I mainly watch footage and there are occasions when we are together. For the most part, I just flit in once a week for what they call the mixers. These farmers, they’re out on their farms with their ladies that they’ve chosen, all these ladies in one house and one space getting to know farm life, getting to know each other. But they’re separated on their individual farms.
The mixers are a chance for everybody to come together, to compare what their experiences are, to learn any of the gossip or whatever might be happening and the fun chitter-chatter where hopefully romance is blossoming. And more than anything, it’s an opportunity for them to get time off the farm. Obviously, that’s its own environment. While these guys are shooting, they’re also still working, so they don’t have a ton of time. The mixers are a chance for them to relax and come together and a chance for the guys to connect.
Earlier today, I was with the farmers. The point they made was the mixers were a real chance for them to actually connect with somebody who’s going through the same experience. All the ladies who are on each farm, they form these friendships and bonds amongst each farm group. But there’s only one farmer. So, it’s only when we come together for these mixers that they get a chance to connect.
You’re married. Can you imagine ever having done a show like this?
We have friends who are younger and in the dating scene, and the more I learn about the dating scene right now and social media and the dating apps that are out there and how transactional it is and how fake it is, I don’t think it’s actually connective at all. I think it’s actually super disruptive to connections.
The more I learn about that, the more I think “Oh, wow, no wonder people are attracted to this show.” The irony is that being on television in this specific show is way more of an authentic way to make an old-fashioned connection. These people are spending time together, getting to know each other, going to a dance, going to a roping event, going to a football game, you know what I’m saying? This is like old-timey romance, for lack of a better word. In comparison to freaking swiping right, Lord help me.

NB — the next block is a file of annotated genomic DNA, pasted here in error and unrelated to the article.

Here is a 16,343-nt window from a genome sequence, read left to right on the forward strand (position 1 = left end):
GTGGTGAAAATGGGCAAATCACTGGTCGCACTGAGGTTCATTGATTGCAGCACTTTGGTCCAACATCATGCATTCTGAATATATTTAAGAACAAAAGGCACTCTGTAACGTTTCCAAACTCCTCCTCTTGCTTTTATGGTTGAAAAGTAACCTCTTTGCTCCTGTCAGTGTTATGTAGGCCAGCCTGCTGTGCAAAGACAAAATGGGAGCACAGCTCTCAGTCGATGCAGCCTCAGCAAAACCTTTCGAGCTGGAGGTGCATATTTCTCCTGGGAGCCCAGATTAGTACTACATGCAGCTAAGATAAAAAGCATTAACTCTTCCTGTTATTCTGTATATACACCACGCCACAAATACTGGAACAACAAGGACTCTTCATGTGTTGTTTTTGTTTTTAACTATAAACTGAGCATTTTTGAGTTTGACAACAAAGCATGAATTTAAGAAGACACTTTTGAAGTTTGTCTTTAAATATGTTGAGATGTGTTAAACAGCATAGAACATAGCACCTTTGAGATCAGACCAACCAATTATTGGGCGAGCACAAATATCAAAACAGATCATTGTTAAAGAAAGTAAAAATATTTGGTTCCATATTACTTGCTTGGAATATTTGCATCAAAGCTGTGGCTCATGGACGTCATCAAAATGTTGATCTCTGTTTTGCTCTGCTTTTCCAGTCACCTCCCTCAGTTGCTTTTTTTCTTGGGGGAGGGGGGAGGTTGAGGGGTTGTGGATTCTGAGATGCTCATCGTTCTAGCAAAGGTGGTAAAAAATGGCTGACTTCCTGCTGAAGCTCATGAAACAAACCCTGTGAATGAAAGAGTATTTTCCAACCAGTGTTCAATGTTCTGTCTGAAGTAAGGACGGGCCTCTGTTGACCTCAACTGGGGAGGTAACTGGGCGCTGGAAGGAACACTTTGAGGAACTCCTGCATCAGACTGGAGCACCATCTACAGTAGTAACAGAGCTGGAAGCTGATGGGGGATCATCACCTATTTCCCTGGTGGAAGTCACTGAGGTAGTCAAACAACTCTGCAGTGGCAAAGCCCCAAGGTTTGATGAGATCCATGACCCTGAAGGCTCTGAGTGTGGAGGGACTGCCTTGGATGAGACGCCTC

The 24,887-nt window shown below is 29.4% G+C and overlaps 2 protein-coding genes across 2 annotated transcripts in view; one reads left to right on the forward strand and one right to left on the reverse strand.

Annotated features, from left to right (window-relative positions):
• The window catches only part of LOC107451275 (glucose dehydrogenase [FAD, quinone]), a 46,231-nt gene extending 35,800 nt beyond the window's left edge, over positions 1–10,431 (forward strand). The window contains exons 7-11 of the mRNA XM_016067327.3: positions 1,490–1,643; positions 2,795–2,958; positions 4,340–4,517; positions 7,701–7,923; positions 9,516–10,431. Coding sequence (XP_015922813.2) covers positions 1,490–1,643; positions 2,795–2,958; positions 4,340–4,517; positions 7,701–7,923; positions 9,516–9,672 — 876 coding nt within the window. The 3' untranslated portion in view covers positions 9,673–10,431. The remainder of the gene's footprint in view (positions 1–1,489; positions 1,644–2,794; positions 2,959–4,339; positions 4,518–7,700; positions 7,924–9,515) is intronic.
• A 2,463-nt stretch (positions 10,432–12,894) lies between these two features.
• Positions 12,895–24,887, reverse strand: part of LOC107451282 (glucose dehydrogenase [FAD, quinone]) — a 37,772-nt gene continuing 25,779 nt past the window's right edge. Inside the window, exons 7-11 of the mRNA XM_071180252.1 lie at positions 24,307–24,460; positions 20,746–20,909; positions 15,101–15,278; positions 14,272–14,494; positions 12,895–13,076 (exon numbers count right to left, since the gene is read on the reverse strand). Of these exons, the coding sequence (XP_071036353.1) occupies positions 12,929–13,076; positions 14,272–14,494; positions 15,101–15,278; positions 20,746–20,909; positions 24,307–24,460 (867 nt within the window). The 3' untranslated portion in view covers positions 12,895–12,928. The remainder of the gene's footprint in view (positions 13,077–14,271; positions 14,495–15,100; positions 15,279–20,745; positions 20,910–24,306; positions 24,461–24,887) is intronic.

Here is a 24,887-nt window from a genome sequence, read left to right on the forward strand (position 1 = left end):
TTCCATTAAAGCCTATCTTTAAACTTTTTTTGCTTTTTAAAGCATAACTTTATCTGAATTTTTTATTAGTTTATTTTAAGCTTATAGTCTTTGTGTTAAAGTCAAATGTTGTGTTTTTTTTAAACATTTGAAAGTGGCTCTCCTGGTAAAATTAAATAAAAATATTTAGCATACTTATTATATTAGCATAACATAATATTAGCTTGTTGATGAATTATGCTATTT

In the past, farmers used to do mail order brides. At least this way they get to meet the women before. Whereas with the mail order brides, it was sight unseen. Well, maybe a photo.
Can you imagine? They would put these ads in the paper like: 21-year-old farmer looking for a wife, must love… Can you imagine?
Speaking of wives—how’s this for a transition—you’ve just been cast in The Bondsman as Kevin Bacon’s ex-wife.
Yes, I am no longer six degrees. I have moved into absolutely one degree.
You started out with Sugarland, so your background is music. But now you’re hosting and you’re acting. What is that like for you and why this particular role?
First of all, as an artist what I love, I love to continue to evolve, grow, expand and push myself. I love to tell stories in myriad different ways. Whether that is TV and film, whether it’s onstage, whether it’s as a recording artist, whether it is hosting a show, I love to tell all sorts of stories in any way I can.
With The Bondsman, I cannot wait. I am thrilled. I can’t believe it. If I told my teenage self that I would be one day starring in a television series with Kevin Bacon, I would have never in a million years believed it. I’m really, really grateful for this opportunity and excited to get to play such a fun role and to get to tell such a really fun, fun story.
As a songwriter, I’m thinking that all these experiences inspire you in ways that might not have come to you before.
Yes, absolutely. I have found that I especially get musically inspired on scripted shows. Because when I’m on the scripted shows, when I’m playing a character, you get so immersed in who that character is and, in their story, and in their lives. There’s so much detail. As a songwriter, we tend to write three and a half minutes and you get a little snapshot tied beautifully in a musical bow. When I get to really dig into a role and learn the heart of these characters, I usually always get inspired.
Farmer Wants a Wife premieres tonight at 9 p.m. ET/PT on FOX.